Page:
Where’s Wally Problem using Mahotas

In this article we will see how we can find the wally in the given image. Where’s Wally?, also called Where’s Waldo? in North America is a British puzzle books. The books consist of a series of detailed double-page spread illustrations showing dozens or more people doing a variety of amusing things at a given location. Readers are challenged to find a character named Wally hidden in the group. 
Image used in the program – 
 

Wally Description : Wally is identified by his red-and-white-striped shirt, bobble hat, and glasses, but many illustrations contain red herrings involving deceptive use of red-and-white striped objects.
In order to do this we will use mahotas library. Mahotas is a computer vision and image processing library for Python. It includes many algorithms implemented in C++ for speed while operating in numpy arrays and with a very clean Python interface. 
Command to install mahotas – 
 

pip install mahotas

Below is the implementation – 
 

filter_none

edit
close

play_arrow

link
brightness_4
code

# importing required libraries
from pylab import imshow, show
import mahotas
import mahotas.demos
import numpy as np
  
# loading the image 
wally = mahotas.demos.load('wally')
  
# showing the original image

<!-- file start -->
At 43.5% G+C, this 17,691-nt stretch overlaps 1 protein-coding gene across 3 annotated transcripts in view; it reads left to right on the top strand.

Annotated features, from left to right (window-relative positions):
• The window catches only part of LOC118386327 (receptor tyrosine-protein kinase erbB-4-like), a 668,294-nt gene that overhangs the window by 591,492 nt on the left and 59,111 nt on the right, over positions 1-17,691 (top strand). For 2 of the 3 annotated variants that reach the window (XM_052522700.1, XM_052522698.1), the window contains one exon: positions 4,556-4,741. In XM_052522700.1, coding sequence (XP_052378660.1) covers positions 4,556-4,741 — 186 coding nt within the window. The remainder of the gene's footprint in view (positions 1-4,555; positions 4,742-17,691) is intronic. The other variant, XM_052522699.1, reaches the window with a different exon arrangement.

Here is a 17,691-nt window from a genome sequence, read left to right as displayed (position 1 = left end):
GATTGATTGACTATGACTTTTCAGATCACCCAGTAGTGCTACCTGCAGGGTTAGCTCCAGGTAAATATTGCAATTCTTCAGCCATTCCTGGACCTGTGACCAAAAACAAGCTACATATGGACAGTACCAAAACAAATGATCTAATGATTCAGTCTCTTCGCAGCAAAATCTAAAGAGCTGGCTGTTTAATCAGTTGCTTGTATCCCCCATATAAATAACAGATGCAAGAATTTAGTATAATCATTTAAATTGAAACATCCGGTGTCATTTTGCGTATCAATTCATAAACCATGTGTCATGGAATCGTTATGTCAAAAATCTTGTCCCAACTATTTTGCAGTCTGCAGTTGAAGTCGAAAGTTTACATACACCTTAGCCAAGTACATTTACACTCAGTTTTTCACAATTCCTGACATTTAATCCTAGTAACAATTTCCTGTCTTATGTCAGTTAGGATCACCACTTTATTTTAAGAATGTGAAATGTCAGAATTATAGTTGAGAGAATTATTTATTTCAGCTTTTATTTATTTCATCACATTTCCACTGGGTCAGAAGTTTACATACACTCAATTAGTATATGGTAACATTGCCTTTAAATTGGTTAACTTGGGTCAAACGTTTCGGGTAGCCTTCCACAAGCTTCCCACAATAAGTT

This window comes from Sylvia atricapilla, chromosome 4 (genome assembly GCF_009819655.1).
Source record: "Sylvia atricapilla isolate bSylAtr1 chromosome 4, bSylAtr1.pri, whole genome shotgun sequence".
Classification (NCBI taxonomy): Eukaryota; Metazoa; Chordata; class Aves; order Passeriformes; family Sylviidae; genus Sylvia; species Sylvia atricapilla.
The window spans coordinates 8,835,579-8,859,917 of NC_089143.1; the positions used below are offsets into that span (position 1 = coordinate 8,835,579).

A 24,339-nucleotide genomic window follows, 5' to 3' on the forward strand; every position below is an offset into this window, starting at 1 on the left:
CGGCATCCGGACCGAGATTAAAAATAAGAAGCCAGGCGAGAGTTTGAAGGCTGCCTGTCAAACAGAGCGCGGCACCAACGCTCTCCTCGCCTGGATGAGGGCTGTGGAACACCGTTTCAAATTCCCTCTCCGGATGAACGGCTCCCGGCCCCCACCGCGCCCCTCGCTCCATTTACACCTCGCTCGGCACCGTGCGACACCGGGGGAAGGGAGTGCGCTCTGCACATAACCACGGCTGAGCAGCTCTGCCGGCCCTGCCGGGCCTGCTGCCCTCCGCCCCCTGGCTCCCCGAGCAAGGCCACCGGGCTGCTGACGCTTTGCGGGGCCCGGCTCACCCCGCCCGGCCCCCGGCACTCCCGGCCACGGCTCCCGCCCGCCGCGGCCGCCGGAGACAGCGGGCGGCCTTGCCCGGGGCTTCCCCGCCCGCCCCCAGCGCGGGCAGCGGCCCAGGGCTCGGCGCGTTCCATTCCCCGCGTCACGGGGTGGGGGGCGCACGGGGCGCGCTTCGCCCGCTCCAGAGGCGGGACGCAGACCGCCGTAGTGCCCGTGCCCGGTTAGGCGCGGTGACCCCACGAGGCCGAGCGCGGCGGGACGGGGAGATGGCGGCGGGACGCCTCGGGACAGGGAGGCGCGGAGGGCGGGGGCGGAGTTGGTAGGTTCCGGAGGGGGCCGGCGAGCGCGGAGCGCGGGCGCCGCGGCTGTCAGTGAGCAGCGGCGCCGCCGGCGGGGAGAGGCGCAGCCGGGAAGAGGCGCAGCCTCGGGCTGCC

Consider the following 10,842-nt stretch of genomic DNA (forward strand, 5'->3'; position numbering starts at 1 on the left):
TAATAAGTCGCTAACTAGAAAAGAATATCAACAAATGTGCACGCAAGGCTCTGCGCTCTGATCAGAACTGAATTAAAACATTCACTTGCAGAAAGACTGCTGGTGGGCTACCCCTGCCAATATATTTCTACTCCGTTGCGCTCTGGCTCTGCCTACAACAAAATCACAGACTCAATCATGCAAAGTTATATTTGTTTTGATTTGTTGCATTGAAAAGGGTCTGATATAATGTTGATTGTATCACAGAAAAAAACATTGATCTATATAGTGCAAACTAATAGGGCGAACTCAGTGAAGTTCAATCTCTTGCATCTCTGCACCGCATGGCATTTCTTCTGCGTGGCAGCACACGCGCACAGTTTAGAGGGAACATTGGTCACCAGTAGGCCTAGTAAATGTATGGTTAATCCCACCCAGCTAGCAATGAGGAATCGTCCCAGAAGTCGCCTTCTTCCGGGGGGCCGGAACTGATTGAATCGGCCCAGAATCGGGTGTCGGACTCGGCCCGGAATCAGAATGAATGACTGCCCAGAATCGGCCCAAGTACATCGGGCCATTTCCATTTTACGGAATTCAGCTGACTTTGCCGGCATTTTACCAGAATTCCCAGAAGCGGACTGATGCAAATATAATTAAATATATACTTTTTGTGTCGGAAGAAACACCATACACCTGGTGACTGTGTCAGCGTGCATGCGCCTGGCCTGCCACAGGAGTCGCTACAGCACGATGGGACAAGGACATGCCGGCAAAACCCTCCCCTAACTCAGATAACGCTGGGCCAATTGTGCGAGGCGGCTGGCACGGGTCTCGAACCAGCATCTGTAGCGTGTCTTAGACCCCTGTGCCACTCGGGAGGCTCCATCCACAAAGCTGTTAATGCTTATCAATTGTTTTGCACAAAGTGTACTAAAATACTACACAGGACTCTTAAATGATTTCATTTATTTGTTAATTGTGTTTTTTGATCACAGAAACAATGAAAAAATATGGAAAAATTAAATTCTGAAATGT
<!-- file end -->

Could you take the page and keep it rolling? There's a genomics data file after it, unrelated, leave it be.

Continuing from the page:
imshow(wally)
show()
  
# getting float type value 
# float values are better to use
wfloat = wally.astype(float)
  
# spiltting image into red, green and blue channel
r, g, b = wfloat.transpose((2, 0, 1))
  
# white channel
w = wfloat.mean(2)
  
# pattern of wally shirt
# pattern + 1, +1, -1, -1 on vertical axis
pattern = np.ones((24, 16), float)
for i in range(2):
    pattern[i::4] = -1
  
# convolve with the red minus white
# increase the response where shirt is
v = mahotas.convolve(r-w, pattern)
  
# getting maximum value 
mask = (v == v.max())
  
# creating mask to tone down the image 
# except the region where wally is
mask = mahotas.dilate(mask, np.ones((48, 24)))
  
# subtraction mask from the wally
np.subtract(wally, .8 * wally * ~mask[:, :, None], 
                   out = wally, casting ='unsafe')
  
# show the new image
imshow(wally)
show()

chevron_right


Output : 
 



 

Attention geek! Strengthen your foundations with the Python Programming Foundation Course and learn the basics.

To begin with, your interview preparations Enhance your Data Structures concepts with the Python DS Course.




My Personal Notes arrow_drop_up

Check out this Author's contributed articles.

If you like GeeksforGeeks and would like to contribute, you can also write an article using contribute.geeksforgeeks.org or mail your article to contribute@geeksforgeeks.org. See your article appearing on the GeeksforGeeks main page and help other Geeks.

Please Improve this article if you find anything incorrect by clicking on the "Improve Article" button below.



Improved By : drakeerv3

Article Tags :

2


Please write to us at contribute@geeksforgeeks.org to report any issue with the above content.